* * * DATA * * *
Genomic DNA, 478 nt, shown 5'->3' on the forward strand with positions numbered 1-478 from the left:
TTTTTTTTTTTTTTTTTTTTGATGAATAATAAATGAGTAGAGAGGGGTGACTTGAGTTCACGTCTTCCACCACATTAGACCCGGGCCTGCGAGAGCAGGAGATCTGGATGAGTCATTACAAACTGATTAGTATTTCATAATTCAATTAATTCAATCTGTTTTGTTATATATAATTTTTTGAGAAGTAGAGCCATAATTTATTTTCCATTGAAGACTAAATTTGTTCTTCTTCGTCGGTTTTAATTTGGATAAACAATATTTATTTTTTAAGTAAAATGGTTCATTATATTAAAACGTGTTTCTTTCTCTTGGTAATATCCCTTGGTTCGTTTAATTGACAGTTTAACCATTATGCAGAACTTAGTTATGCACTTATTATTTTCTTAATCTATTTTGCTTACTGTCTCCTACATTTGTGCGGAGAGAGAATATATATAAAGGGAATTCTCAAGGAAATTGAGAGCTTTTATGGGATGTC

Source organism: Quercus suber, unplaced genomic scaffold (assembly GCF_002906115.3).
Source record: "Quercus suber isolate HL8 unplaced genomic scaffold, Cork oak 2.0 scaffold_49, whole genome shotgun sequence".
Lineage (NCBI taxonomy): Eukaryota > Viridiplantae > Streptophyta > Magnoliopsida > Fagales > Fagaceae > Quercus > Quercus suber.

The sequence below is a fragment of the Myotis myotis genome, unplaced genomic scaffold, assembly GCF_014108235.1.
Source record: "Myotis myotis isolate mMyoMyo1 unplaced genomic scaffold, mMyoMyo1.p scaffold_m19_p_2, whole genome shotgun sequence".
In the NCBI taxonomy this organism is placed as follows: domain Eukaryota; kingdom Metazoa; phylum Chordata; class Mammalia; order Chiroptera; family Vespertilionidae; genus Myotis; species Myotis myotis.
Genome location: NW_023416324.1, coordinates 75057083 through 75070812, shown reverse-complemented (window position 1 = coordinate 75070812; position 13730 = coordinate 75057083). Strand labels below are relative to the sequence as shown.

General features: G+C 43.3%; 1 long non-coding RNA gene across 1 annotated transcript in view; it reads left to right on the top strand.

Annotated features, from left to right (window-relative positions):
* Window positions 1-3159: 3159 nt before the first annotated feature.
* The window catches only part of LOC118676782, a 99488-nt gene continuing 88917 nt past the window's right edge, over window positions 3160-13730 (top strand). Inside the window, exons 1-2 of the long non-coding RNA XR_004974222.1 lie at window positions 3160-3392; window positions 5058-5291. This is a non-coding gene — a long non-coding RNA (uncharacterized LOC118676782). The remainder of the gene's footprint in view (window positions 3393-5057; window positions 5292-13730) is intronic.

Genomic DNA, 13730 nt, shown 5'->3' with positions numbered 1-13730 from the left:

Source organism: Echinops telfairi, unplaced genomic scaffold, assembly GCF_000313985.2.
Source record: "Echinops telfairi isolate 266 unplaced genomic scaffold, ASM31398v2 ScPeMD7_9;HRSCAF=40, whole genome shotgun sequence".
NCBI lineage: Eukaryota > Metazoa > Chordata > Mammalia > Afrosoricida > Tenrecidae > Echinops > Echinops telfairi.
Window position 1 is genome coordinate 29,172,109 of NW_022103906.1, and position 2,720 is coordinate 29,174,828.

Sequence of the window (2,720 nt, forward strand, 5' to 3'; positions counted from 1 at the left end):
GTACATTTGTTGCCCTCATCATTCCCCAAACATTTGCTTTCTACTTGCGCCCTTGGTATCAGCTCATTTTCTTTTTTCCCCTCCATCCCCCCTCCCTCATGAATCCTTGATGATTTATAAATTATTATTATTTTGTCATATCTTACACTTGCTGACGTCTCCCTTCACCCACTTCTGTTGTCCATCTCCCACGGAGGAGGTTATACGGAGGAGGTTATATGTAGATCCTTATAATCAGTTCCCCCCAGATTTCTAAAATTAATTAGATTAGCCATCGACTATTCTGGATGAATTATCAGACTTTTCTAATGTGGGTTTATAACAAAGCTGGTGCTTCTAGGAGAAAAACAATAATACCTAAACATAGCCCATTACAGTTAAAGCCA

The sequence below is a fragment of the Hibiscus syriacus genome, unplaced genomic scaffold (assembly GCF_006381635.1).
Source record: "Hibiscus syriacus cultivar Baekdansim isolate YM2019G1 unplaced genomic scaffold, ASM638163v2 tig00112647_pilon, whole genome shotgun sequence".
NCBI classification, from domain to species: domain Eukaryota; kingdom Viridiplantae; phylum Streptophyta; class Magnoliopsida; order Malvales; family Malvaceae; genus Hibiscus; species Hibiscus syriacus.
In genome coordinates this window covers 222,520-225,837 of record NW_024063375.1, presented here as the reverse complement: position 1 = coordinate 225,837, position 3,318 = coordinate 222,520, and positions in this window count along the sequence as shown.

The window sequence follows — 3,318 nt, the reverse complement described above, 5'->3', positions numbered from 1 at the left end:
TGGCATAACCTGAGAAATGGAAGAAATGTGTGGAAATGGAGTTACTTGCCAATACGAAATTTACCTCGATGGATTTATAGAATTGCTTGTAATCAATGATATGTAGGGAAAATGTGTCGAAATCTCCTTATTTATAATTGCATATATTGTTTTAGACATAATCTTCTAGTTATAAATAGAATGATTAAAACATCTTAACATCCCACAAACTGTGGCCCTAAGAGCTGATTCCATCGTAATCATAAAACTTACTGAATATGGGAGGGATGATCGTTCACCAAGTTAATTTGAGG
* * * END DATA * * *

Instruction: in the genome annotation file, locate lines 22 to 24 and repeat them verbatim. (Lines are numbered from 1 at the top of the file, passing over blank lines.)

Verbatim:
Source record: "Hibiscus syriacus cultivar Baekdansim isolate YM2019G1 unplaced genomic scaffold, ASM638163v2 tig00112647_pilon, whole genome shotgun sequence".
NCBI classification, from domain to species: domain Eukaryota; kingdom Viridiplantae; phylum Streptophyta; class Magnoliopsida; order Malvales; family Malvaceae; genus Hibiscus; species Hibiscus syriacus.
In genome coordinates this window covers 222,520-225,837 of record NW_024063375.1, presented here as the reverse complement: position 1 = coordinate 225,837, position 3,318 = coordinate 222,520, and positions in this window count along the sequence as shown.